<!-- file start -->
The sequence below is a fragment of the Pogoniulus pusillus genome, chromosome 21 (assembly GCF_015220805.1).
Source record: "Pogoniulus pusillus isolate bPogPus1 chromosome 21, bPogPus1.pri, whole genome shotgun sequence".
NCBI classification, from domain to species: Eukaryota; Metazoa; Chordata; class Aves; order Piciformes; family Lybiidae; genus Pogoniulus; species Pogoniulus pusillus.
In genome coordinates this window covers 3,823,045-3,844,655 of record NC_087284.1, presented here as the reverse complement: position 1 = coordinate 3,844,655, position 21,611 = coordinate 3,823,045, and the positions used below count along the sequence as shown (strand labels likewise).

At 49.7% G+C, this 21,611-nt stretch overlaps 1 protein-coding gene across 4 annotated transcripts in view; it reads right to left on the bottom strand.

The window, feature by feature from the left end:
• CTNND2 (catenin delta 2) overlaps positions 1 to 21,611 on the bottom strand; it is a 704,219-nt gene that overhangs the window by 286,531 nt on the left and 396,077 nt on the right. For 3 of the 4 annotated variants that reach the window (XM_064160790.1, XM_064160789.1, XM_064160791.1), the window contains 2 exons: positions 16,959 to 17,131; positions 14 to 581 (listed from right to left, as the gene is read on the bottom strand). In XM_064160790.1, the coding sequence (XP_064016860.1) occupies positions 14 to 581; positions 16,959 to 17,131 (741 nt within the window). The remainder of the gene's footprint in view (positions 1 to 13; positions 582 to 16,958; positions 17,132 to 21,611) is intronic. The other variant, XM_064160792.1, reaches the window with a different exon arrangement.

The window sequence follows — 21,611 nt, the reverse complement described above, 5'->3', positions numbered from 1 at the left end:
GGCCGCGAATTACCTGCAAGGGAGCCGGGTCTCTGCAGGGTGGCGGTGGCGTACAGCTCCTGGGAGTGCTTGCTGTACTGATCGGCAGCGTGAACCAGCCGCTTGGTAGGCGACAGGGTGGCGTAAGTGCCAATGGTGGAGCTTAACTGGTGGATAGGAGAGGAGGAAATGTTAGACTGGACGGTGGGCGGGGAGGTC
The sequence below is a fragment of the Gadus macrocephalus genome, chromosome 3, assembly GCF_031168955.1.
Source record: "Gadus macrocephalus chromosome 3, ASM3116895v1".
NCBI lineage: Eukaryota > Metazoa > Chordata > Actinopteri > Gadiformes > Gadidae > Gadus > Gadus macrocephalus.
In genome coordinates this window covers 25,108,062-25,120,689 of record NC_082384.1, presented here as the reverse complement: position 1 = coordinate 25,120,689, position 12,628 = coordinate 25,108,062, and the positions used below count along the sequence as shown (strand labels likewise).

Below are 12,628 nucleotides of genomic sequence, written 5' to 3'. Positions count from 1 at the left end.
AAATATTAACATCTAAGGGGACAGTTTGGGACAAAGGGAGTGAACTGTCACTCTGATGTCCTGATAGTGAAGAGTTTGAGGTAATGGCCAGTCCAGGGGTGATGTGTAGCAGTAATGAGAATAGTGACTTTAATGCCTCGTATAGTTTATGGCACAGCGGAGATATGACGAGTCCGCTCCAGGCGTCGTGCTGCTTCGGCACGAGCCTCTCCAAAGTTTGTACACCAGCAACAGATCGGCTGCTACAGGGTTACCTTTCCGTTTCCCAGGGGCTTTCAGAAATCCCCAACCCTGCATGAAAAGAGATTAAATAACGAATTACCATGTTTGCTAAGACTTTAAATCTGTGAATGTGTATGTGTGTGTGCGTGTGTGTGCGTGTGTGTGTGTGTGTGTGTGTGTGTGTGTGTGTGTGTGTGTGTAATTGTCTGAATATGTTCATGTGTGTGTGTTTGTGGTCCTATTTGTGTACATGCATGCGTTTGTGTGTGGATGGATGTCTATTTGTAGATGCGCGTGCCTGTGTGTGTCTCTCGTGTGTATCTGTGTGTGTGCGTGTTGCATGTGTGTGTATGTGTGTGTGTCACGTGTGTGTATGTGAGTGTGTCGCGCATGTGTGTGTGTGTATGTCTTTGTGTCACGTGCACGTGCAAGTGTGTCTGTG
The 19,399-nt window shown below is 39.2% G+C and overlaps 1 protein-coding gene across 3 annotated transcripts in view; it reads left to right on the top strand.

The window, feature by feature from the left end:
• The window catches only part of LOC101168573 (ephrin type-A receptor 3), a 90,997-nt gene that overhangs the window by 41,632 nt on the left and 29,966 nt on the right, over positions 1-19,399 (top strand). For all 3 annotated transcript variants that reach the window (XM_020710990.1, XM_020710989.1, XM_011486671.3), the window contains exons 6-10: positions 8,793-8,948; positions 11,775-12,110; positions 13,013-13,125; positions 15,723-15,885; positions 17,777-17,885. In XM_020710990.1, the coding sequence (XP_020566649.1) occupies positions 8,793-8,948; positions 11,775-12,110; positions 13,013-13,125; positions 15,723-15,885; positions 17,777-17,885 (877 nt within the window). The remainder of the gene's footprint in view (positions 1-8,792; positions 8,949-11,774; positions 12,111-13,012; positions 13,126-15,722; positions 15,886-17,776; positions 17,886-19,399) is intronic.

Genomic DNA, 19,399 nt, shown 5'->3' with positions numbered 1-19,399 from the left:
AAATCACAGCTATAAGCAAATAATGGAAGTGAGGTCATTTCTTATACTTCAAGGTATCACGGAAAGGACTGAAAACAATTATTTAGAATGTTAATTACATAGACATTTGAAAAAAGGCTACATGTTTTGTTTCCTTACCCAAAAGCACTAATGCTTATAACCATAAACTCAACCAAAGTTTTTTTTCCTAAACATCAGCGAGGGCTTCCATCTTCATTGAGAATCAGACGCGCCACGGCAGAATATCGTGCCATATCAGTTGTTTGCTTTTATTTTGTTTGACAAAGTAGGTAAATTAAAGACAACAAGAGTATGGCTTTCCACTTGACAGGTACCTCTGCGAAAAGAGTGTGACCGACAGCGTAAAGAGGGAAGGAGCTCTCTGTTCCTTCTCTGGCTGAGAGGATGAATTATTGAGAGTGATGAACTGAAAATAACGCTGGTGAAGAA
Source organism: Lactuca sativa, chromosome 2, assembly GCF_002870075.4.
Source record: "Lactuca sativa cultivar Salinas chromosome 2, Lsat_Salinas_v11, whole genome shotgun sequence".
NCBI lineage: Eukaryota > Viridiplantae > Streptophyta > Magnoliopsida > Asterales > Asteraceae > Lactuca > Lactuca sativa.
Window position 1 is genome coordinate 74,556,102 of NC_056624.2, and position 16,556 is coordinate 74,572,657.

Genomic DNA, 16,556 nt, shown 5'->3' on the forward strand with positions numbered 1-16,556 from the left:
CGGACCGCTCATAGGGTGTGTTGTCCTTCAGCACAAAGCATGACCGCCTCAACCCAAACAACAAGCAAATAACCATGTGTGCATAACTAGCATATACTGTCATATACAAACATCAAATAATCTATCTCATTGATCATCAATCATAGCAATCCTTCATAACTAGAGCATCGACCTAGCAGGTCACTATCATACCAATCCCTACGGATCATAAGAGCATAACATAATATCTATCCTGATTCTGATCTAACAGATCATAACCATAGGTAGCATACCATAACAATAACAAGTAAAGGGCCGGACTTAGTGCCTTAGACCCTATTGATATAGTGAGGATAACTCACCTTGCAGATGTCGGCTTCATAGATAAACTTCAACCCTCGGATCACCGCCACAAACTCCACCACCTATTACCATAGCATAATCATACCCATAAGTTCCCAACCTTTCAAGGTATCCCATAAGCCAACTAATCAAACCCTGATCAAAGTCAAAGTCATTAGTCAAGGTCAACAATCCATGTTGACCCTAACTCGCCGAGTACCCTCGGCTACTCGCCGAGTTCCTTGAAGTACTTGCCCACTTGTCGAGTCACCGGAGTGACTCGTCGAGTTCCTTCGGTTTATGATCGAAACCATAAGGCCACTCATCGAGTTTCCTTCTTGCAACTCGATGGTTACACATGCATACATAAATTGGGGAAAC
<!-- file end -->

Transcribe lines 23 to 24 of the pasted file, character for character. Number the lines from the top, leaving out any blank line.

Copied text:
NCBI lineage: Eukaryota > Viridiplantae > Streptophyta > Magnoliopsida > Asterales > Asteraceae > Lactuca > Lactuca sativa.
Window position 1 is genome coordinate 74,556,102 of NC_056624.2, and position 16,556 is coordinate 74,572,657.